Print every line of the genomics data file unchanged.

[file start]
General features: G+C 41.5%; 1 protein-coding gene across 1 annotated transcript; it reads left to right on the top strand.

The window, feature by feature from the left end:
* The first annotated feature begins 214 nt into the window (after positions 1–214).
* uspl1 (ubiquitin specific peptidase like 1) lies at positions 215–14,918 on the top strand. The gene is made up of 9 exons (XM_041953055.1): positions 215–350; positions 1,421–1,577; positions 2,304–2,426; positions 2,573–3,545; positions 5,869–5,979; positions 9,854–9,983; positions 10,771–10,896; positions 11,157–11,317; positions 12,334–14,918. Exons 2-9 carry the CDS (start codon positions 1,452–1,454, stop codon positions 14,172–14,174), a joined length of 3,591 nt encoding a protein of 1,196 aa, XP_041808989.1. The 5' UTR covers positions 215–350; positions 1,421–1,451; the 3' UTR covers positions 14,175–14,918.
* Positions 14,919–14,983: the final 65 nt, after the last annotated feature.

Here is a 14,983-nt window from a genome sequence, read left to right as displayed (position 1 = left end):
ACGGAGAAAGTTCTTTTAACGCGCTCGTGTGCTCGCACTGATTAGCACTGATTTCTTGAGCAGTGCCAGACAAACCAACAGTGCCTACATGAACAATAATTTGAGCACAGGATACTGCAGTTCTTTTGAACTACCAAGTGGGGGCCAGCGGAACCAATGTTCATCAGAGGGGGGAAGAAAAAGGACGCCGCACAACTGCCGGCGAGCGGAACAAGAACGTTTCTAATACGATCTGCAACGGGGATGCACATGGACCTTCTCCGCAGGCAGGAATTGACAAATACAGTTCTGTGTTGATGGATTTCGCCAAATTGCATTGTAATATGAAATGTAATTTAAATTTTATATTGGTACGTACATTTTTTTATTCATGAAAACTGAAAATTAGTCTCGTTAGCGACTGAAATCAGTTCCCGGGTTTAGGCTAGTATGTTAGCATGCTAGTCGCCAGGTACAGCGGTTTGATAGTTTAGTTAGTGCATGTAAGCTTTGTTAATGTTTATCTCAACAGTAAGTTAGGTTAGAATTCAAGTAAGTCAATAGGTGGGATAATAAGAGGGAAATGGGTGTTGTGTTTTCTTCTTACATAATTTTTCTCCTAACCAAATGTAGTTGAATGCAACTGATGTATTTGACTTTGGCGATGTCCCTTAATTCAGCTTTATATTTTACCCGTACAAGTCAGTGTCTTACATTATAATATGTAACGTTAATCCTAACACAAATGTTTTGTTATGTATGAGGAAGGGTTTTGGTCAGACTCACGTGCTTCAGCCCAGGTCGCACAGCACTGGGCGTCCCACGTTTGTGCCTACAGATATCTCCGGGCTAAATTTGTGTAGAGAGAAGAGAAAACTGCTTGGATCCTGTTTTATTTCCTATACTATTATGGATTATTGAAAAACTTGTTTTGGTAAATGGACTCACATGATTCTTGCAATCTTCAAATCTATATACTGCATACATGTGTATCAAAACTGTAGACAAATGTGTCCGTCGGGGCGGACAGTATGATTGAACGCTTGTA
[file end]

General features: G+C 41.5%; 1 protein-coding gene across 1 annotated transcript; it reads left to right on the top strand.

The window, feature by feature from the left end:
* The first annotated feature begins 214 nt into the window (after positions 1–214).
* uspl1 (ubiquitin specific peptidase like 1) lies at positions 215–14,918 on the top strand. The gene is made up of 9 exons (XM_041953055.1): positions 215–350; positions 1,421–1,577; positions 2,304–2,426; positions 2,573–3,545; positions 5,869–5,979; positions 9,854–9,983; positions 10,771–10,896; positions 11,157–11,317; positions 12,334–14,918. Exons 2-9 carry the CDS (start codon positions 1,452–1,454, stop codon positions 14,172–14,174), a joined length of 3,591 nt encoding a protein of 1,196 aa, XP_041808989.1. The 5' UTR covers positions 215–350; positions 1,421–1,451; the 3' UTR covers positions 14,175–14,918.
* Positions 14,919–14,983: the final 65 nt, after the last annotated feature.

Here is a 14,983-nt window from a genome sequence, read left to right as displayed (position 1 = left end):
ACGGAGAAAGTTCTTTTAACGCGCTCGTGTGCTCGCACTGATTAGCACTGATTTCTTGAGCAGTGCCAGACAAACCAACAGTGCCTACATGAACAATAATTTGAGCACAGGATACTGCAGTTCTTTTGAACTACCAAGTGGGGGCCAGCGGAACCAATGTTCATCAGAGGGGGGAAGAAAAAGGACGCCGCACAACTGCCGGCGAGCGGAACAAGAACGTTTCTAATACGATCTGCAACGGGGATGCACATGGACCTTCTCCGCAGGCAGGAATTGACAAATACAGTTCTGTGTTGATGGATTTCGCCAAATTGCATTGTAATATGAAATGTAATTTAAATTTTATATTGGTACGTACATTTTTTTATTCATGAAAACTGAAAATTAGTCTCGTTAGCGACTGAAATCAGTTCCCGGGTTTAGGCTAGTATGTTAGCATGCTAGTCGCCAGGTACAGCGGTTTGATAGTTTAGTTAGTGCATGTAAGCTTTGTTAATGTTTATCTCAACAGTAAGTTAGGTTAGAATTCAAGTAAGTCAATAGGTGGGATAATAAGAGGGAAATGGGTGTTGTGTTTTCTTCTTACATAATTTTTCTCCTAACCAAATGTAGTTGAATGCAACTGATGTATTTGACTTTGGCGATGTCCCTTAATTCAGCTTTATATTTTACCCGTACAAGTCAGTGTCTTACATTATAATATGTAACGTTAATCCTAACACAAATGTTTTGTTATGTATGAGGAAGGGTTTTGGTCAGACTCACGTGCTTCAGCCCAGGTCGCACAGCACTGGGCGTCCCACGTTTGTGCCTACAGATATCTCCGGGCTAAATTTGTGTAGAGAGAAGAGAAAACTGCTTGGATCCTGTTTTATTTCCTATACTATTATGGATTATTGAAAAACTTGTTTTGGTAAATGGACTCACATGATTCTTGCAATCTTCAAATCTATATACTGCATACATGTGTATCAAAACTGTAGACAAATGTGTCCGTCGGGGCGGACAGTATGATTGAACGCTTGTA